She said the situation was a serious health hazard and residents have become sick because of it. Msimanga vowed to never stop fighting for the community and said the municipality must pay for the damage that has occurred.
In March 2017 the Gauteng Department of Human Settlements assessed the area and found that residents were exposed to a significant health risk associated with living in damp conditions. These include respiratory problems and infections, allergies and asthma. The report stated that babies, children, the elderly and people with skin problems were particularly vulnerable.
The report found that the houses were uninhabitable and were not likely to be repaired until the primary problem was addressed. It also proposed that a site be identified where new houses could be built with the intention of moving the residents in the affected area to the new site. It said the existing houses should be demolished. Two years on, though, nothing has happened.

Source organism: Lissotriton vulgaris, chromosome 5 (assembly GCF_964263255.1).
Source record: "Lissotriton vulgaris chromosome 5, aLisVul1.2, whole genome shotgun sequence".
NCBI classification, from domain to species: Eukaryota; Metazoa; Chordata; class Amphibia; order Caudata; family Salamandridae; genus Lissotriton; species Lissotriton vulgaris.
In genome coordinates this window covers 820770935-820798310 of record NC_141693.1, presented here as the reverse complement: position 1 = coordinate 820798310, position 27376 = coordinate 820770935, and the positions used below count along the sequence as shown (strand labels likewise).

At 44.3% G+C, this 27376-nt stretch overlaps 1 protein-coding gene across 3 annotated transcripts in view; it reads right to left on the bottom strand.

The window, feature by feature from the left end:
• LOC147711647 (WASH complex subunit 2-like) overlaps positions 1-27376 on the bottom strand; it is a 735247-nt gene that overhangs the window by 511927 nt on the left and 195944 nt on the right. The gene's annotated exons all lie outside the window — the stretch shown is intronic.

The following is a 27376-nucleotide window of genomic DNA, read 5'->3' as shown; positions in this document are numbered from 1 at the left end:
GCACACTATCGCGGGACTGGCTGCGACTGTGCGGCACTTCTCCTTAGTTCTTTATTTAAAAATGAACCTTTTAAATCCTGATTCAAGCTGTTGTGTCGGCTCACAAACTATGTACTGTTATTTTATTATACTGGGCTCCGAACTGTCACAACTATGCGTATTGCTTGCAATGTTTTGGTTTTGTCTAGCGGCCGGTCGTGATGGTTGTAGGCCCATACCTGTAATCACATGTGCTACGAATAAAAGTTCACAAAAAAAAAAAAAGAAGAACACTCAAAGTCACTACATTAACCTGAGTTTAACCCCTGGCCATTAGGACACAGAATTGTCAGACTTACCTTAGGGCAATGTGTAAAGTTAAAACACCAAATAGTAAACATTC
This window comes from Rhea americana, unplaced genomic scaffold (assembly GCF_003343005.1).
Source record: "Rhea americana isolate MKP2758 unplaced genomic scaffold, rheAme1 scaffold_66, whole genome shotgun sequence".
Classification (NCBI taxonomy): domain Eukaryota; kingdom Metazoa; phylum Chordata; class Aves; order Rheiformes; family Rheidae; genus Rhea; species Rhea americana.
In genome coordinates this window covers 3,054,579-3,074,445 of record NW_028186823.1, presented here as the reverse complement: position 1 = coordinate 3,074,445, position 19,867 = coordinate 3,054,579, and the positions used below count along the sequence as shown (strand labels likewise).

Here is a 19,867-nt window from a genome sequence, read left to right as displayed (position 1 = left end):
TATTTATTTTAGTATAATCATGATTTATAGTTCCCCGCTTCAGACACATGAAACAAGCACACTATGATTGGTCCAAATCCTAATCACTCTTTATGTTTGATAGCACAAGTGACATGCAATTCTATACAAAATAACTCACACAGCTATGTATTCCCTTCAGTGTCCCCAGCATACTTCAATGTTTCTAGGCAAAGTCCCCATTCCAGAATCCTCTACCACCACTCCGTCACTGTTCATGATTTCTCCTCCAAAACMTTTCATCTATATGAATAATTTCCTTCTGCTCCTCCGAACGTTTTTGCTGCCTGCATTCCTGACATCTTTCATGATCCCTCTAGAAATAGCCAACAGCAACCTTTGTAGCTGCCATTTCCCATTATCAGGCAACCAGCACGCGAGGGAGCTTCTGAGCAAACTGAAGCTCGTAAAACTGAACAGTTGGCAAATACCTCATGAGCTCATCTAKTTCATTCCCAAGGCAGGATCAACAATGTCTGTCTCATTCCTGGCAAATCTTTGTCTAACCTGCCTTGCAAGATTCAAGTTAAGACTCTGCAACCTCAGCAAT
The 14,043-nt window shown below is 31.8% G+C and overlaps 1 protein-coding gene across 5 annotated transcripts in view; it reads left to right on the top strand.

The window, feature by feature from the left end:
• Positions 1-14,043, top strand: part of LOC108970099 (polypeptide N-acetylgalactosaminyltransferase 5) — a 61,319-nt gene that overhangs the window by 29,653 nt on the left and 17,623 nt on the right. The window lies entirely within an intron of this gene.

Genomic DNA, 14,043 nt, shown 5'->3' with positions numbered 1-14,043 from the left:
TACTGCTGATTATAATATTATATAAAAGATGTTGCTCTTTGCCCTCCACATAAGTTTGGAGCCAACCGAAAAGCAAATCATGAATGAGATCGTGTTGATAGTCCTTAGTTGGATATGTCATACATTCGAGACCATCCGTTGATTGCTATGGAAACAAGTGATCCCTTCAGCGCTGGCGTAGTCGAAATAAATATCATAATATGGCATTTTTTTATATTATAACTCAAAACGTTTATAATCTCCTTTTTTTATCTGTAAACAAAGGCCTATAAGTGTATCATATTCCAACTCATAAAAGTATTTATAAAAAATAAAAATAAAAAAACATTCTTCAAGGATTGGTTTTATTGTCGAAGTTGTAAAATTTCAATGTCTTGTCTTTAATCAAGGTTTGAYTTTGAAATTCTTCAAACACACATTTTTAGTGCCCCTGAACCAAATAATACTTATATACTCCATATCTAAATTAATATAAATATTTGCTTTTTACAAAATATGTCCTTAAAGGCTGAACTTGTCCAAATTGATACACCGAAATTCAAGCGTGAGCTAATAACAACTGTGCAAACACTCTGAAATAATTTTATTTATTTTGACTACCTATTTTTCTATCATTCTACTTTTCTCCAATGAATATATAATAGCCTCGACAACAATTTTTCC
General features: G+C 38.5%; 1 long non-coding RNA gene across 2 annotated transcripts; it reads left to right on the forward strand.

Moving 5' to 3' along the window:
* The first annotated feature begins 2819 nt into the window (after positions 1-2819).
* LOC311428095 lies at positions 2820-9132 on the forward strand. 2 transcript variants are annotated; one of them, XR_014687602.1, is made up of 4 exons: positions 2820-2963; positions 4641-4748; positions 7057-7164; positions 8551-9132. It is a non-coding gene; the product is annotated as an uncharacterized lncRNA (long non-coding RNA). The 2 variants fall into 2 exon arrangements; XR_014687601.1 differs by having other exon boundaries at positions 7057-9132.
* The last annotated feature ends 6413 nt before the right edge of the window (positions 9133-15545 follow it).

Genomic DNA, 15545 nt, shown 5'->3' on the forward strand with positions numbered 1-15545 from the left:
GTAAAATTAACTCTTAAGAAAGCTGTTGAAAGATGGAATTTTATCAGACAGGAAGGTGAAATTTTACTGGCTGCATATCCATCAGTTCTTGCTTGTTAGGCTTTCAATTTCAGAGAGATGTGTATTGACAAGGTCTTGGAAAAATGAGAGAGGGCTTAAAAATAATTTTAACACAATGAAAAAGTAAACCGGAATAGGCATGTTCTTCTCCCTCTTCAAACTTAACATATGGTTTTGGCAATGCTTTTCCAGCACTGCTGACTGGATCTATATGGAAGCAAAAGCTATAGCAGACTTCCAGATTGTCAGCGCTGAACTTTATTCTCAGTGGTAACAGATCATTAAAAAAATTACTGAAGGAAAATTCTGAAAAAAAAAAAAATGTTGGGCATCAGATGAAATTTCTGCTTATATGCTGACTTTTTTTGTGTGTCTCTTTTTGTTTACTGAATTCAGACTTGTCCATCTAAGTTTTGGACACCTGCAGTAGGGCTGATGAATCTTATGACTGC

According to the community, Emfuleni mayor Gift Moerane, who was inaugurated in January, visited Boitumelo and promised residents they will be moved, but the community continues to wait. Residents told Health-e News they have heard the same stories from a number of mayors and councillors over the years and have now lost hope.
The community claims that when it rains, ambulances can’t enter the township because rain and sewer water floods the streets.
Whenever the community reports the issue to the municipality, they are told that the municipality doesn’t have machines to pump the water out.